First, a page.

Book Report: Elephants Can Remember by Agatha Christie (1972)

This book, like the other book I’ve read most recently from Agatha Christie (By The Pricking Of My Thumbs) comes from Agatha Christie’s later works (remember, gentle reader, she started in 1920; this book is from 52 years later and is the penultimate book she wrote). Maybe I’m crazy, but I like the earlier works better, back before the main characters got old.

This book features Hercule Poirot and Mrs. Oliver trying to suss out the story behind a murder/suicide fifteen years earlier. A rarely-seen goddaughter of Mrs. Oliver is set to marry, but the groom’s mother worries about the goddaughter’s parents’ deaths. The protagonists puzzle it out based on reminisces and rumors from people only tangentally involved with the story. As a matter of fact, a main part of the story turns on the goddaughter not knowing her own family or forgetting things that happened at age 14.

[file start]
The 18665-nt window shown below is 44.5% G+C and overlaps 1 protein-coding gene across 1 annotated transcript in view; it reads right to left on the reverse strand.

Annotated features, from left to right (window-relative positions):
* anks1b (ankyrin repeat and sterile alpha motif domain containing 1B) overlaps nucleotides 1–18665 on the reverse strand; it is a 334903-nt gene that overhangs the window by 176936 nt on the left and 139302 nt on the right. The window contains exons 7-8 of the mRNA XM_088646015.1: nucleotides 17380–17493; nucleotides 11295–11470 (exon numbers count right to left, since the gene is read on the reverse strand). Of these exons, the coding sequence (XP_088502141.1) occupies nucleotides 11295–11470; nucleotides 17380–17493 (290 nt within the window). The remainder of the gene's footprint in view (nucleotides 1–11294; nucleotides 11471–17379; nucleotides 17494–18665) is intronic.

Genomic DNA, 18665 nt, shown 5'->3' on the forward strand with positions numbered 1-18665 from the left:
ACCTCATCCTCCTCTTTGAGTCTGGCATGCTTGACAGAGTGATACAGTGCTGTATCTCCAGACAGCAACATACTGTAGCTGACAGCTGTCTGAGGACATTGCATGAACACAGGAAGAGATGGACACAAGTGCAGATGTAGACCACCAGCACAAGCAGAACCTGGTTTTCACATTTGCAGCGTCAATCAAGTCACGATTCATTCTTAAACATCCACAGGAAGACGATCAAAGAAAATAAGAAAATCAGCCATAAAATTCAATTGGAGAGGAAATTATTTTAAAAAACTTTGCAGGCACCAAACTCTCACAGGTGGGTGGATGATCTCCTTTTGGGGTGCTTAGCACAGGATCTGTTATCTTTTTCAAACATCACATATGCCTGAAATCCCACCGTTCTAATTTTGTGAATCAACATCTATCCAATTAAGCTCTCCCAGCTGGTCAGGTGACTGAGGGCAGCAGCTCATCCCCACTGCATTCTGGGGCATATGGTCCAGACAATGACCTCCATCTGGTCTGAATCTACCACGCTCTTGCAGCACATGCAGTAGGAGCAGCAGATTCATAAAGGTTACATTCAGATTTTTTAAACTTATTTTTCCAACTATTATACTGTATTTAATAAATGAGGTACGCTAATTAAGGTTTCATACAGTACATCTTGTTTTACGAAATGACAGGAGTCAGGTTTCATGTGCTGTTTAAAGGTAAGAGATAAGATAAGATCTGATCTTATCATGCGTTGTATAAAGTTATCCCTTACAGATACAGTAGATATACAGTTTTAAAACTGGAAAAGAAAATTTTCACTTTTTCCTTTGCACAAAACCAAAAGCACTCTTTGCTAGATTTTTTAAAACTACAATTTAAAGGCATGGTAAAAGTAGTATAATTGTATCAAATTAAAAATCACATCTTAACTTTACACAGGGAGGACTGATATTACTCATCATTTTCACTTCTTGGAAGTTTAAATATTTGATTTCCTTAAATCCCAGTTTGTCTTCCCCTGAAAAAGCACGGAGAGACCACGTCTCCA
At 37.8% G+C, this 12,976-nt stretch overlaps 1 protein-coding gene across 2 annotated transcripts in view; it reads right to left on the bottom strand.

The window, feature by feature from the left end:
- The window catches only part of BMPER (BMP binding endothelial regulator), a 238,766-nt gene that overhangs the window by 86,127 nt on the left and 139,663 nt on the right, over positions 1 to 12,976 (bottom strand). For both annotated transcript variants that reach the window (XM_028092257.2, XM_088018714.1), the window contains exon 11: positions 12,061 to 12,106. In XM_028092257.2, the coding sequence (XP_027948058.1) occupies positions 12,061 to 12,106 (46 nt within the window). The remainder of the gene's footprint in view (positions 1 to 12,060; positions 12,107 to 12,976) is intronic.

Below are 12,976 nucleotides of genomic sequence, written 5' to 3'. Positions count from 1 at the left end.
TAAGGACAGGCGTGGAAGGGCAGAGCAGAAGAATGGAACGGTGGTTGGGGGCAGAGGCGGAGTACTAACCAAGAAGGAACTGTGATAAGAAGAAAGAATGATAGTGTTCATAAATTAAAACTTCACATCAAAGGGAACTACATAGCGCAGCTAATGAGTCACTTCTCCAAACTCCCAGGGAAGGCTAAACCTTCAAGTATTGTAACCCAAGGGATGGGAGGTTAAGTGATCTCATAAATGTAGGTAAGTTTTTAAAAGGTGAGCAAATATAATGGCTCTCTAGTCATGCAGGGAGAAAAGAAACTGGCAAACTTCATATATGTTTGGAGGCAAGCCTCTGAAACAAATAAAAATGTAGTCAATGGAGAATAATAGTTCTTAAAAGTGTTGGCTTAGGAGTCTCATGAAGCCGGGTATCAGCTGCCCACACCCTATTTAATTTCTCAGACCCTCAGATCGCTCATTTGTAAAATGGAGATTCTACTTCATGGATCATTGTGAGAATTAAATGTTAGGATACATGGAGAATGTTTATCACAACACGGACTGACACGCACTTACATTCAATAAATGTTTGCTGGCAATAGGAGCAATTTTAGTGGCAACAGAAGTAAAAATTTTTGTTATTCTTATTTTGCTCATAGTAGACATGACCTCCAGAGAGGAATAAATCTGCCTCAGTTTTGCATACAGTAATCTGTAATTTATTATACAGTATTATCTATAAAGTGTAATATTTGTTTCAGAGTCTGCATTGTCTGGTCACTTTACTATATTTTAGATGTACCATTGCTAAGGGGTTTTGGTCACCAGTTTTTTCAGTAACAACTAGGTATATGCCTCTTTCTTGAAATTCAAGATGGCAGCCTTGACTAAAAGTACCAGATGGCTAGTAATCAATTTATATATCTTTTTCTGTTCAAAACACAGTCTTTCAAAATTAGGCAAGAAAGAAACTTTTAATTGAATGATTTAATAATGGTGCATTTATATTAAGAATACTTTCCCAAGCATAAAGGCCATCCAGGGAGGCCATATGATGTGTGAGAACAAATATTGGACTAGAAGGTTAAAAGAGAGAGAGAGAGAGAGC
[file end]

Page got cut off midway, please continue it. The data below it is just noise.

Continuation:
So it’s not a very satisfying book in Mrs. Christie’s canon, but reading the book, I’m reminded that she had her own book club as late as the 1980s; one could join the club and get a different Agatha Christie book every month for several years if one was inclined. Wow. I remember Stephen King had one, too, and he’s the only author of our generation that I can recall having such. These days, nobody reads enough to rope them into something like that. And I notice the BOMC offers to send out two books automatically each month unless you send back the card. Just so they can soak the negligent double until they cancel, I guess.

Books mentioned in this review: